HARRISBURG — A divided Pennsylvania Supreme Court has ruled that juveniles convicted of murder who were automatically sentenced to life without parole before that penalty was barred by the nation’s highest court will not be resentenced if their cases were finalized before the ruling.
The 4-3 ruling Wednesday by the Pennsylvania high court, long awaited by prosecutors and defense attorneys alike, means about 460 people in commonwealth prisons may never get parole.
The U.S. Supreme Court ruled in June 2012 that automatic life sentences without parole for juveniles violated the constitutional ban on cruel and unusual punishment, but the court didn’t say whether the decision could be applied to defendants who had already exhausted all of their appeals.
In an appeal by Ian Cunningham of Philadelphia, who was convicted of killing a man during a robbery when he was 17, the Pennsylvania Supreme Court said the U.S. Supreme Court ruling doesn’t apply in Cunningham’s case.
The three justices in the minority said the U.S. Supreme Court ruling should apply retroactively but shouldn’t be interpreted “as a suggestion that life without parole should not be imposed on this appellant or any other juvenile murder.”
Writing for the majority, Justice Thomas Saylor wrote that the U.S. Supreme Court’s decision doesn’t preclude life without parole for juveniles but simply sets out a new sentencing procedure to determine if such a penalty is appropriate. Under the changes, a sentencing judge must consider a juvenile’s age, level of maturity, family and home environment, the extent of participation in the crime, the impact of family and peer pressure and the possibility of rehabilitation.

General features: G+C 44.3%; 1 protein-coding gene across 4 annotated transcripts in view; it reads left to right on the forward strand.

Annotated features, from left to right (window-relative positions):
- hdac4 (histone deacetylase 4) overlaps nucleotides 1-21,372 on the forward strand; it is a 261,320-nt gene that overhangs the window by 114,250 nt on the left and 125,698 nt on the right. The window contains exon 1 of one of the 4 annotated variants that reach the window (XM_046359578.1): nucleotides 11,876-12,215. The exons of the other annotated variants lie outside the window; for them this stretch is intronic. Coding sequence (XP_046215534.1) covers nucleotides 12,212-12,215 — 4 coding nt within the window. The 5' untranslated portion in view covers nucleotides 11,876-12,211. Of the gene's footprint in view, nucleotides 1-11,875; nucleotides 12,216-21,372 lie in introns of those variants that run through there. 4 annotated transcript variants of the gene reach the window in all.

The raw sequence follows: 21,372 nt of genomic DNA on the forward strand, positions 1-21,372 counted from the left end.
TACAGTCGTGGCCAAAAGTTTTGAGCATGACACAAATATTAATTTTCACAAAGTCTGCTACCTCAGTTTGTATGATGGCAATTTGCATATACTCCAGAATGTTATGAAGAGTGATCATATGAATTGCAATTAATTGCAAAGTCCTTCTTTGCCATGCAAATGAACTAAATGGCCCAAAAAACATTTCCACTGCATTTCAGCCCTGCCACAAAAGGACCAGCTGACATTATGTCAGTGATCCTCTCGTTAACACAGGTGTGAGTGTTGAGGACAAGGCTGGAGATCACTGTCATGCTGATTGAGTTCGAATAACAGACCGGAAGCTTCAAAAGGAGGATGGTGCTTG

The commonwealth, which argued against retroactivity, called the decision by the high court only a procedural change. Attorneys for Cunningham argued that once a new rule is applied, “evenhanded justice requires that it be applied retroactively to all who are similarly situated.”
Had the court ruled the other way, hundreds of prisoners would be eligible for new sentencing hearings, said Marsha Levick of the Juvenile Law Center in Philadelphia, which filed appeals on behalf of a number of prisoners.
But in a concurring opinion agreeing with the majority, Chief Justice Ronald Castille criticized the high court for not dealing with the question of retroactivity and suggested that the Pennsylvania General Assembly address the issue.
Several states such as Iowa, Mississippi and Illinois have deemed the high court’s ruling retroactive, while others such as like Minnesota, Michigan and Florida have said it is not.
University of Pittsburgh law professor John Burkoff, however, said he doubts that this will be the last word on the subject.
“I think that the U.S. Supreme Court will want to weigh in on this issue, and that there’s every chance that this decision will be reversed,” he said.